The controversial UK Internal Market Bill would mean a "higher bar" for measures which potentially discriminate against fair market access for goods from outwith Scotland, an advisor to Holyrood's Constitution committee has warned.
The groundbreaking policy was held up in the European courts for years after legal challenge by the Scottish Whisky Association before finally being introduced two years ago.
The UK Government rejects claims that the controversial legislation, which will breach international law in limited areas, will have any impact on Holyrood's ability to raise the minimum alcohol price.
Amendments have even been lodged to the Bill stating that price controls are not "relevant requirements" for the purposes of the legislation which seeks to create a single UK market when the Brexit transition expires at the end of the year, replacing the European single market which will no longer apply here.
But Professor Kenneth Armstrong from the University of Cambridge, advisor to Holyrood's Constitution committee on the Internal Market Bill, warns that issues may arise if minimum pricing is considered in the context of "indirect discrimination."
He explains in a paper to MSPs: “A Scottish rule that applies Minimum Unit Pricing to all alcohol whether domestic or imported could be indirectly discriminatory if it impacts more on imported alcohol than it does comparable Scottish-produced alcohol."
A three step test is set out in the legislation covering firstly whether an incoming good is put it at a disadvantage. Secondly it tests whether it causes an adverse market access effect, and thirdly whether it "cannot reasonably be considered to be a necessary means of achieving a legitimate aim."
Although the "protection of public health" is recognised in the Bill as legitimate aim, the advisor warns there could be questions raised around will be “reasonably” considered to be “necessary” to achieve this aim.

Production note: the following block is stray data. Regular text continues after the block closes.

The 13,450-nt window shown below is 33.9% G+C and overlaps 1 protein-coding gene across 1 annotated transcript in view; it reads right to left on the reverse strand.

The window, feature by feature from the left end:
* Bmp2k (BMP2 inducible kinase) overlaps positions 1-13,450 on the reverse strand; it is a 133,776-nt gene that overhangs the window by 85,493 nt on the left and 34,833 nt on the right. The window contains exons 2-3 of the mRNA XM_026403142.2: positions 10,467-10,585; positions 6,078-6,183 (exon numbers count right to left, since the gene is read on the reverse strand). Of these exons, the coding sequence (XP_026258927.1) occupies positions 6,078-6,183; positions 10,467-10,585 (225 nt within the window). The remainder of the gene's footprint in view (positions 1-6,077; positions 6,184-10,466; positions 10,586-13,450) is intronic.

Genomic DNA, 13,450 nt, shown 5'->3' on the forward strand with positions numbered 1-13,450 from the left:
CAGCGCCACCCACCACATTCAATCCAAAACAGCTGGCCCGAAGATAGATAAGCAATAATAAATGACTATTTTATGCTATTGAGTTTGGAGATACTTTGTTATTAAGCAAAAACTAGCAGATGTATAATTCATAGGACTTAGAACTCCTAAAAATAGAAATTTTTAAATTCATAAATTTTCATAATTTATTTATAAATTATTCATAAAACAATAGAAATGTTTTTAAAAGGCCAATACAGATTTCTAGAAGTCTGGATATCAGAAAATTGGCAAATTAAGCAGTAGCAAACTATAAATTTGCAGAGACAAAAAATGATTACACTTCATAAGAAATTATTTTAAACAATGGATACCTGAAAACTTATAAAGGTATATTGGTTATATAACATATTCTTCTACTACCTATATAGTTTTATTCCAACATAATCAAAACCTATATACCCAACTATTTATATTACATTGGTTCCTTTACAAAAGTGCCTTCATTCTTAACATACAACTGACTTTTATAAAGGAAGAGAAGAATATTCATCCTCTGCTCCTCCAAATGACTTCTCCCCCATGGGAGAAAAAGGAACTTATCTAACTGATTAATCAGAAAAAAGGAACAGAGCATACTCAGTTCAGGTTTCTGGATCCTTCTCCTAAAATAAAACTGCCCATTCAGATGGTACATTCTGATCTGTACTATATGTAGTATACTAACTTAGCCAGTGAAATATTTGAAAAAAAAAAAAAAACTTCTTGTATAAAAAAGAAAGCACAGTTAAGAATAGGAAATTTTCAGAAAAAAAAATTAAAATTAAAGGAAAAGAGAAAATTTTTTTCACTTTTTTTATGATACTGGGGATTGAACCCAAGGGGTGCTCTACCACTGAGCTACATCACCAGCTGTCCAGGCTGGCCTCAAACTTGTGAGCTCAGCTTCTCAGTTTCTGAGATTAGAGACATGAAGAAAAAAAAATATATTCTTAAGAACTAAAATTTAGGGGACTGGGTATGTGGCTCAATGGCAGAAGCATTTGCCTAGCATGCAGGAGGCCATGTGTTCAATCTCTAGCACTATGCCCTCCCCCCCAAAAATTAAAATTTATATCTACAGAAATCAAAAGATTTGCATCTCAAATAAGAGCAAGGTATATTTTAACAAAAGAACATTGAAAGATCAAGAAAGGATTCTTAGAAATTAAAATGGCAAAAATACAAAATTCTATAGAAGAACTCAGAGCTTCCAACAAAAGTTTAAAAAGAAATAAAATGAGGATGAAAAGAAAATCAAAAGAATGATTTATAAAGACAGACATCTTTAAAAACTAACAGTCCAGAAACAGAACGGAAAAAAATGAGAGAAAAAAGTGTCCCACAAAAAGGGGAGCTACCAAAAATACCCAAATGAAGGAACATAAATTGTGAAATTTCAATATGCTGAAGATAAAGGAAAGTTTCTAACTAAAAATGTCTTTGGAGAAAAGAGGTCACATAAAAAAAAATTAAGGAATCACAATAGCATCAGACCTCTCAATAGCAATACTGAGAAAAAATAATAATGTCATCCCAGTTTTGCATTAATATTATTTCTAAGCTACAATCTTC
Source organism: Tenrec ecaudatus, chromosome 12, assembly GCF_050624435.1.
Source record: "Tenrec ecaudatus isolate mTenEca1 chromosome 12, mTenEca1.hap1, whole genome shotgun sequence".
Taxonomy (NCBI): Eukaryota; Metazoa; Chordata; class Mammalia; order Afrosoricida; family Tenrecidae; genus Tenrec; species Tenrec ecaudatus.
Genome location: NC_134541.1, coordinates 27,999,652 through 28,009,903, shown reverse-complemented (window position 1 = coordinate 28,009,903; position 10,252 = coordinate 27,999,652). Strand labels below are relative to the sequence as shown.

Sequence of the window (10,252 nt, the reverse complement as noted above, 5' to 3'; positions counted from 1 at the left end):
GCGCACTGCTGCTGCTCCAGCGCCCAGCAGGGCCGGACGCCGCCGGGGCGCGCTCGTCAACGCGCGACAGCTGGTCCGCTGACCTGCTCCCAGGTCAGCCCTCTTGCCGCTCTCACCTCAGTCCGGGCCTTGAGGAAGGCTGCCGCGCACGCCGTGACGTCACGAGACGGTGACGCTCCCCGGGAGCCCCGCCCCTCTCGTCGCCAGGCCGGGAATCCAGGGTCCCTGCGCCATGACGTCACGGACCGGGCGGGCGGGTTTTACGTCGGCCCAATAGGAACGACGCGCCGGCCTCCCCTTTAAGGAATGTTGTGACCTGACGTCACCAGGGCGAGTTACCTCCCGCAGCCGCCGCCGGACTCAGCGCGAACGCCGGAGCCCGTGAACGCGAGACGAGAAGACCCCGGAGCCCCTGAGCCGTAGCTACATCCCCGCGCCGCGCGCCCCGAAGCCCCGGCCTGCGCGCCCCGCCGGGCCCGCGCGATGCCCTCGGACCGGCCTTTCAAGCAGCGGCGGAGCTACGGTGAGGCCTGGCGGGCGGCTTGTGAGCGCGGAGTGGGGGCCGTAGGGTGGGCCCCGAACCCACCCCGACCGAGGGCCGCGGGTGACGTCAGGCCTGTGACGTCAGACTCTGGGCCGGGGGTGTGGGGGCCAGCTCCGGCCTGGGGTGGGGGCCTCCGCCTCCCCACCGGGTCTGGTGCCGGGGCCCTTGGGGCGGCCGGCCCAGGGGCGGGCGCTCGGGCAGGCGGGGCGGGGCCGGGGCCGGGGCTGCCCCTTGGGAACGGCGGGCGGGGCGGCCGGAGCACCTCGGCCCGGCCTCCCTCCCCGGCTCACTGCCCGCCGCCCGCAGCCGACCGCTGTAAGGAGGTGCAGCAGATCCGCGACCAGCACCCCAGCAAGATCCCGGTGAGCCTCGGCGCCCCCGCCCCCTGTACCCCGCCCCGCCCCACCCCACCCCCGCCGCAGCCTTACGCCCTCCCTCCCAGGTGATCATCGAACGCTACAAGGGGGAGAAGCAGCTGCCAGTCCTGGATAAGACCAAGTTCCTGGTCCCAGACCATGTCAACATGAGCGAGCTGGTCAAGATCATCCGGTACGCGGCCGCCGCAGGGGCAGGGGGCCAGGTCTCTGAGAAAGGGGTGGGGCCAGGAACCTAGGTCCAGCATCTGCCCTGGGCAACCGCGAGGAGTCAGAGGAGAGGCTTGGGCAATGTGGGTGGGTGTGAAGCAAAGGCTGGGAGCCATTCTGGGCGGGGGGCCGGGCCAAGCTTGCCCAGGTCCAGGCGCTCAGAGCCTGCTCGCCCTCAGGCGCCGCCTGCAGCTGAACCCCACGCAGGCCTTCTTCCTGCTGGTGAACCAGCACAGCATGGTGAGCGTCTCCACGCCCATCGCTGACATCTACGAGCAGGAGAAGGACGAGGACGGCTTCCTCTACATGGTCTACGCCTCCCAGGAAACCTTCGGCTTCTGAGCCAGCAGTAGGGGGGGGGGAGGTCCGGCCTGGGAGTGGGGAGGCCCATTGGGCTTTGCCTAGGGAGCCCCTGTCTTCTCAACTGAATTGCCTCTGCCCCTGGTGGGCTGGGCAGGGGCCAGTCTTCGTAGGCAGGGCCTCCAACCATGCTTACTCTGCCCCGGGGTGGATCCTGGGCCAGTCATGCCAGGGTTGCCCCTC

"It is a different test from the proportionality test applied by EU and UK courts in the Scotch Whisky Association case," he adds.
Professor Armstrong does say that even a revised minimum pricing scheme could be compatible with the new UK legislation, but it may be more awkward than previous EU laws.
"The approach in the Bill is potentially to set a higher bar for when a requirement is considered to be problematic indirect discrimination," he states.
"Given their novelty, the application and outcome of these new tests is unknown and likely to be tested in the courts."
The minimum price is currently set at 50p per unit, but there have been suggestions this could rise to 60p.
A UK Government spokesman said: “This advice agrees that the minimum alcohol pricing policy is compatible with our UKIM bill, and in some areas there are now higher protections."It has always been the case that this legislation would not impact Scotland's minimum alcohol pricing policy but we have acted to provide increased legal certainty around this point."Our amendment has further clarified the freedoms of all parts of the UK to regulate pricing and manner of sales policies as long as they are non-discriminatory."